Equal opportunity is the bedrock of American democracy, and our diversity is one of our country’s greatest strengths. But for too many, the American Dream remains out of reach. Entrenched disparities in our laws and public policies, and in our public and private institutions, have often denied that equal opportunity to individuals and communities.

Even though the president’s orders only apply to federal agencies, the administration is sending a strong message about the role of government: that it can support change; that it can shape people’s behavior; that it’s here to do good and improve lives. Under the Biden administration, the federal government matters and there’s a belief that it can make a tangible (positive) difference in addressing these problems.

When faced with questions about the systemic racism pervasive in our society, many Americans respond by saying, “it’s a matter of the heart.” And that’s true. It is a matter of the heart. But that doesn’t mean the government should do nothing. As Martin Luther King, Jr. said in a 1963 speech at Western Michigan University:

We must go on to say that while it may be true that morality cannot be legislated, behavior can be regulated. It may be true that the law cannot change the heart but it can restrain the heartless… so there is a need for executive orders. There is a need for judicial decrees. There is a need for civil rights legislation on the local scale within states and on the national scale from the federal government.

So, Biden’s executive action on racial injustice is a necessary step in the right direction. We can address moral issues with government action. And we must use the tools of government to help our society live up to the “all men are created equal” proposition outlined in the country’s founding document.

George Willis, Albert Dunn, and Woodrow Lewis never got their Pickrick fried chicken. But their actions that day confirmed what government can do. Their test of the Civil Rights Act of 1964 helped dismantle the Jim Crow south. And, ultimately, places like The Pickrick were forced to integrate or shut down.

We must continue to address racial inequity as long as it exist. And we must continue to use government to create a more justice and equitable society. Because, as President Biden pointed out in his remarks upon signing his executive orders on advancing racial equity:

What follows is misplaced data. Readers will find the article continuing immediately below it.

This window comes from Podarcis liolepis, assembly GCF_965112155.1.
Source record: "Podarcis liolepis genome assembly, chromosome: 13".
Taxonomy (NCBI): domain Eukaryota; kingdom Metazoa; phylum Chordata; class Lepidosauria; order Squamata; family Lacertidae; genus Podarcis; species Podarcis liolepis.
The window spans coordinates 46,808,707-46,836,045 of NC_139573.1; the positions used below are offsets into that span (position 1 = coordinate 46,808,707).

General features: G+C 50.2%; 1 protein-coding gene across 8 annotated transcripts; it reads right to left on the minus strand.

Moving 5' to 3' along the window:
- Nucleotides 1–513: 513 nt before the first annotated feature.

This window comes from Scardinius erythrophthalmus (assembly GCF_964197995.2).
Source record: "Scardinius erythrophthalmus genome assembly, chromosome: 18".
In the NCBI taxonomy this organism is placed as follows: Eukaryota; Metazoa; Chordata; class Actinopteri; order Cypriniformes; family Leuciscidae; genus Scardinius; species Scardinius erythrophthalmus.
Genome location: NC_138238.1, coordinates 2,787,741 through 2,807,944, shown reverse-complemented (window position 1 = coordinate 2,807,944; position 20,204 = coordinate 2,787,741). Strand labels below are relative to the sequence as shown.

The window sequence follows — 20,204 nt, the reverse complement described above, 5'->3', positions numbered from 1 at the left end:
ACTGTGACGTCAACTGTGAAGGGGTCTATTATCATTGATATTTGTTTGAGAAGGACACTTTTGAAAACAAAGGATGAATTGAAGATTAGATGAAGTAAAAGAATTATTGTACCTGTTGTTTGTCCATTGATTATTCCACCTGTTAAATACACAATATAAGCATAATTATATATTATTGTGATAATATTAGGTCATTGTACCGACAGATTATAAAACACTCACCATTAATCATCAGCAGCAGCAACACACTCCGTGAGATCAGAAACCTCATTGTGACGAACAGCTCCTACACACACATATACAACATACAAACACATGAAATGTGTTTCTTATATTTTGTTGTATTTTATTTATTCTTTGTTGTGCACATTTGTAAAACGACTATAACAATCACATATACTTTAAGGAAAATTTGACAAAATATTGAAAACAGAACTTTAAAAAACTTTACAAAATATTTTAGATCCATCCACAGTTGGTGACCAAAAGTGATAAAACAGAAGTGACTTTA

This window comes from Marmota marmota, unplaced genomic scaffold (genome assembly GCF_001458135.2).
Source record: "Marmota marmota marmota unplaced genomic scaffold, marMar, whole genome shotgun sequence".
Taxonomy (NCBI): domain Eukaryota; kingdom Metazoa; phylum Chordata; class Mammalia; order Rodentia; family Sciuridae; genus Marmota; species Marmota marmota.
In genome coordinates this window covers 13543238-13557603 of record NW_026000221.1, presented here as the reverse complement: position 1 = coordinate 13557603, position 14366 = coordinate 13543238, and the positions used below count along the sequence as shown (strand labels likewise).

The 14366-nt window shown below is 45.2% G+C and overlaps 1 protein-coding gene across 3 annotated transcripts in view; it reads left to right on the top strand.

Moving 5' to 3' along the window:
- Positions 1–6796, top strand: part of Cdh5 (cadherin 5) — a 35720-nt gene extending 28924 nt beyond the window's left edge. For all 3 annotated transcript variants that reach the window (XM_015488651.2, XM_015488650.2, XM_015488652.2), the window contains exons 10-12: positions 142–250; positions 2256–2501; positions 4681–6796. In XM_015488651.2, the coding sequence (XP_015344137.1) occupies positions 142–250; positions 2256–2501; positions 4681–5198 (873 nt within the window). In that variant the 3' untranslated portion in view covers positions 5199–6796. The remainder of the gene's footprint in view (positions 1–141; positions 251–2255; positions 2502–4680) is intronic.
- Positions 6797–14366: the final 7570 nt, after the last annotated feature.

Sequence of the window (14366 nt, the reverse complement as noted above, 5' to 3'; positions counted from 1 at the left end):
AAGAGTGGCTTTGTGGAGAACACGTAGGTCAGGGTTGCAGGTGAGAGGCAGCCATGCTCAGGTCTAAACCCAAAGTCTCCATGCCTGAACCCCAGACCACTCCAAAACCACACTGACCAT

The simple truth is, our soul will be troubled as long as systematic racism is allowed to persist… it’s corrosive, it’s destructive, and it’s costly. It costs every American, not just those who have felt the sting of racial injustice.

Our souls have been troubled for too long. We cannot continue to let racial injustice stand. We must wash away its stain so we can be all we can be. And so we can be all we should be.

Politically Speaking

We all view the world through a unique lens.

Thanks to Scott Tarlo

Joseph R. Nichols, Jr.

Written by

STL | PhD | Assistant Professor | Historian & Educationalist | Social Studies(ing) all the things | Writing while drinking dark roast coffee and smooth bourbon.

Politically Speaking

We all view the world through a unique lens. Politics is in literally everything from our churches to our social organizations to news events and crime to our governments. This is the place to share your view, regardless of your political leanings: all are welcome.

Joseph R. Nichols, Jr.

Written by

STL | PhD | Assistant Professor | Historian & Educationalist | Social Studies(ing) all the things | Writing while drinking dark roast coffee and smooth bourbon.

Politically Speaking

We all view the world through a unique lens. Politics is in literally everything from our churches to our social organizations to news events and crime to our governments. This is the place to share your view, regardless of your political leanings: all are welcome.